Biodiversity in deadwood - basis for improving the sustainable protection of beech forests in the Caucasus and in Germany
Beech forests dominate the temperate zone in Europe and the Caucasus. Germany lies at the heart of the European beech's global distribution. Post-glacial return migration and the history of use determined today's biodiversity here and thus also the conservation efforts for beech forest habitats. From Bulgaria to Iran, the European beech is replaced by the Oriental beech. Similar to Germany for the European beech, the countries of Georgia and Armenia bear a global responsibility for the diversity of Oriental beech forests. In order to be able to meet this responsibility, joint research on biodiversity in these forests is of great importance.
The aim of this 3 year research project is therefore to initiate a mutual transfer of knowledge about biodiversity in beech forests between Germany and countries in the Caucasus in order to establish long-term research and protected area cooperation. This is to be achieved primarily through the qualification of a young scientist from the Caucasus in Germany, as well as through the qualification of local staff in the research institutes and protected area administrations in the Caucasus.
The project aims to demonstrate the importance of deadwood and unused forests for biodiversity in beech forests of both beech species. Furthermore, the responsibilities for endemics and highly threatened species of the respective regions will be identified. For this purpose, two hyperdiverse species groups on deadwood, namely fungi and beetles, will be studied. For these, standardized data will be collected in virgin forests and commercial forests in Armenia, Georgia and in Germany and these data will be comparatively evaluated together with already existing data. In addition, people will be trained in the topic as site managers in all participating protected areas in order to act as multipliers of the topic in the long term. For this purpose, an already loosely existing research and nature conservation network of the University of Würzburg and the Bavarian Forest National Park on the German side, the Borjomi National Park and the Lagodechi Wilderness Area in Georgia, as well as the Entomological Institute in Armenia are to be formalized and expanded in the long term within the framework of the proposed project.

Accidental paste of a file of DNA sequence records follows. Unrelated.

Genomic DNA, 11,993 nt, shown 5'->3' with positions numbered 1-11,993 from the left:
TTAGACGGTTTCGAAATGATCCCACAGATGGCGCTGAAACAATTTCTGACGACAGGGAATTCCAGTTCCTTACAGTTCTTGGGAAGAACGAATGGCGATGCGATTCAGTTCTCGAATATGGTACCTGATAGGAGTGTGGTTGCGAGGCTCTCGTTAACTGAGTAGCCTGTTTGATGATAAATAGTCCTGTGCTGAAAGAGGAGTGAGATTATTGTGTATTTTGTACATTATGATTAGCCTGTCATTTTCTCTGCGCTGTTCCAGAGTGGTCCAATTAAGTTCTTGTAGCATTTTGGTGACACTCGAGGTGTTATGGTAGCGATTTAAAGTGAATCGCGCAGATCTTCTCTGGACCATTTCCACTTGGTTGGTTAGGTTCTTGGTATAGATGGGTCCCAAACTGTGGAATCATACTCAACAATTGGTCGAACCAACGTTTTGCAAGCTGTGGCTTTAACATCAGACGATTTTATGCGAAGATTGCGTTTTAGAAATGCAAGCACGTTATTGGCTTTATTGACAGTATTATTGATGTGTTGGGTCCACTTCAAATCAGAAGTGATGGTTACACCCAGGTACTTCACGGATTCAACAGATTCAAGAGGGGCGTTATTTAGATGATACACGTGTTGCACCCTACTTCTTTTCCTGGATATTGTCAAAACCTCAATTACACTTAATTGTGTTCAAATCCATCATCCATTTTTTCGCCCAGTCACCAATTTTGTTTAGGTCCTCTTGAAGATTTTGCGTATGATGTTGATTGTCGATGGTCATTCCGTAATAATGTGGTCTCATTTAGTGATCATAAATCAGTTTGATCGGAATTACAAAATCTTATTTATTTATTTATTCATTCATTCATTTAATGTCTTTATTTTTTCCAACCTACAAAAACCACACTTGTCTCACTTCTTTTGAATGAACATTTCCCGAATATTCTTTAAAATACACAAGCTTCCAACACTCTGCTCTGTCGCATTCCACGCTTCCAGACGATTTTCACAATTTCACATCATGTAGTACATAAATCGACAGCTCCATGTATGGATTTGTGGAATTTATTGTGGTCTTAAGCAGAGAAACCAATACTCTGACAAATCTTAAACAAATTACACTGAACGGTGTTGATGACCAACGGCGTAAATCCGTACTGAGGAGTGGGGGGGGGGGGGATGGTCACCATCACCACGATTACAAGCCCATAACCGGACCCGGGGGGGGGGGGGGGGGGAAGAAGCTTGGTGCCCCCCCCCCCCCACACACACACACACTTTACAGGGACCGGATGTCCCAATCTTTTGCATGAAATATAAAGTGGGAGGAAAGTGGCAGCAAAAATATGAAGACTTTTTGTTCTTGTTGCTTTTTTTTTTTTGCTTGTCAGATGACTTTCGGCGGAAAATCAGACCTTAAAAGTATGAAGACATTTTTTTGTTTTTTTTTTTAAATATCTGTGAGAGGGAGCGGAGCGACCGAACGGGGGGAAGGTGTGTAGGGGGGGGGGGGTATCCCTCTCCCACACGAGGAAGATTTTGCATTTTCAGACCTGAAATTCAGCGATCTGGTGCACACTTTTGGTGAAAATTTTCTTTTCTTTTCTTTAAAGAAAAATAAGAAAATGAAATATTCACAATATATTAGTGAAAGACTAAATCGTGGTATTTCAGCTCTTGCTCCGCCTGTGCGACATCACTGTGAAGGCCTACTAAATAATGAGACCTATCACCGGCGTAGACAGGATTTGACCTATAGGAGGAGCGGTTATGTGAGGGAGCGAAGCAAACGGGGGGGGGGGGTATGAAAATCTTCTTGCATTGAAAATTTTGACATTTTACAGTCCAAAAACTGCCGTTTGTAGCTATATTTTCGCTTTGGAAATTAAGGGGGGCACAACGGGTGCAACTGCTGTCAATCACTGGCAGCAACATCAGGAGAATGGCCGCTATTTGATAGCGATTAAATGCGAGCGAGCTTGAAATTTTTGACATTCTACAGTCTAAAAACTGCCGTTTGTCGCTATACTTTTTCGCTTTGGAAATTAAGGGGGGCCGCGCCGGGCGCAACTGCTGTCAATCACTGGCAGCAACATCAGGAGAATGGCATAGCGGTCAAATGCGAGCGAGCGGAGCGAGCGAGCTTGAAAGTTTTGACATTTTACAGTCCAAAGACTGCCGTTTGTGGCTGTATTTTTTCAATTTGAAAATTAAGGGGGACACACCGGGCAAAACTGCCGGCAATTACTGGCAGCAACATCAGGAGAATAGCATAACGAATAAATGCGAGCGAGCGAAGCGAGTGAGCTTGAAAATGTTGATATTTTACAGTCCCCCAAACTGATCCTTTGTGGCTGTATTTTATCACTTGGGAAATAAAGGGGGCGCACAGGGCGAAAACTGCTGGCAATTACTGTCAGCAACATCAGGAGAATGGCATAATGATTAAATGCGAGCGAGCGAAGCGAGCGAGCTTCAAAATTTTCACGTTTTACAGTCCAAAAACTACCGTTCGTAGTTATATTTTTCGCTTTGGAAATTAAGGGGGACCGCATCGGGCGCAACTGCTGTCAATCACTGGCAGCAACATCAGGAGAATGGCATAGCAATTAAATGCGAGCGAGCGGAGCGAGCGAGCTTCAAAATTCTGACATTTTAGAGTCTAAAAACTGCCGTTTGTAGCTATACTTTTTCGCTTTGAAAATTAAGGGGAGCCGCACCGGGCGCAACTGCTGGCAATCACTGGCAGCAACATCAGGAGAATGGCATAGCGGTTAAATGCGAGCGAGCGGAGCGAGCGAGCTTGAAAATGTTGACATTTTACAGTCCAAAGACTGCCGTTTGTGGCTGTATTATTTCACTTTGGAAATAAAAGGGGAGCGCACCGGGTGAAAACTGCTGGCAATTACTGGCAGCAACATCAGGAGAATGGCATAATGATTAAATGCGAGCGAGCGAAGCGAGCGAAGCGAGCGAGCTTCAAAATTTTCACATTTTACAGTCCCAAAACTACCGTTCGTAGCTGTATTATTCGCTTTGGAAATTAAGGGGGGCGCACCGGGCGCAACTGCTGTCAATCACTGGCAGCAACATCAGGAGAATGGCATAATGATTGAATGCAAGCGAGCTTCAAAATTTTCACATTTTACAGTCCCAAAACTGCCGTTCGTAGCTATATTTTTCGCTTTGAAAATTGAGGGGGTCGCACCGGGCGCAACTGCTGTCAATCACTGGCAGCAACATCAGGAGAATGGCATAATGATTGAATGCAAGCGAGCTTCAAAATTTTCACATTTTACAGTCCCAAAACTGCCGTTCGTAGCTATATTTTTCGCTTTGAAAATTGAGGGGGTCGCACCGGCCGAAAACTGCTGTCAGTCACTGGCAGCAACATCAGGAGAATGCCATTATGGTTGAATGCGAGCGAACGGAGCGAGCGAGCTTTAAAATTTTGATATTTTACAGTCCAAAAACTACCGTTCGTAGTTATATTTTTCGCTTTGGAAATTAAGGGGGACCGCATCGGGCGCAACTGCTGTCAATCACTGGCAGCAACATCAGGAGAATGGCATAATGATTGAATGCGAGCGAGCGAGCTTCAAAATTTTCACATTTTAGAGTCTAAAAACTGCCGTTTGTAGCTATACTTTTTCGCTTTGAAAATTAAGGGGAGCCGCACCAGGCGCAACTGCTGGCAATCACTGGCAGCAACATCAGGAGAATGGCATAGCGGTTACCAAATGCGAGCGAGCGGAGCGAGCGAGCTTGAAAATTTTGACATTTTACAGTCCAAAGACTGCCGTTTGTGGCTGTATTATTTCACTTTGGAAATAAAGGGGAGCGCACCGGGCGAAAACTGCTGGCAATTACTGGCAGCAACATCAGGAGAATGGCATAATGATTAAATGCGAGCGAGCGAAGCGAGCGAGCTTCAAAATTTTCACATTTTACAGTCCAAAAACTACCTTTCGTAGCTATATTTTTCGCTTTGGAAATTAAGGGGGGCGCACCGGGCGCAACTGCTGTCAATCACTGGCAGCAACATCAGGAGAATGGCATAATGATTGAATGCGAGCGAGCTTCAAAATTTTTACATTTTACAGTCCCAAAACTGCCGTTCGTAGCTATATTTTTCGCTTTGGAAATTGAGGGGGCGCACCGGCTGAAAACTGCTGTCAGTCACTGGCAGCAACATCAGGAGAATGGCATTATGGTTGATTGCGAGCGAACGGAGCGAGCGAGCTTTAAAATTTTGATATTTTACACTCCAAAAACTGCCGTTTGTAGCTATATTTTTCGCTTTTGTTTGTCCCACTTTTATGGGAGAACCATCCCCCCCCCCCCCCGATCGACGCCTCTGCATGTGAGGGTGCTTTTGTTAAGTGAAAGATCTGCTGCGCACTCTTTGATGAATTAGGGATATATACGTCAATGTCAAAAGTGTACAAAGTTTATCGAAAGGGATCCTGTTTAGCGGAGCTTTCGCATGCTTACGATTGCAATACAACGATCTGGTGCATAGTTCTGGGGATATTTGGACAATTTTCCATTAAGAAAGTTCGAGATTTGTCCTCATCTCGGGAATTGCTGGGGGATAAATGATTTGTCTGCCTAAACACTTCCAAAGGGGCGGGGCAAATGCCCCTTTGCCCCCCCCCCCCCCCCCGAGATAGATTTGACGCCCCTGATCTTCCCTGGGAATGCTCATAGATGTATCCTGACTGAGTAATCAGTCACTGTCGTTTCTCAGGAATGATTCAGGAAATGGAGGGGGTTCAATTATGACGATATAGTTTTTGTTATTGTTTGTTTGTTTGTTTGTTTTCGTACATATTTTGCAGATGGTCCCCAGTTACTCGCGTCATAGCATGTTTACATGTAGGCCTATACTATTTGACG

Bundesministerium für Bildung und Forschung - BMBF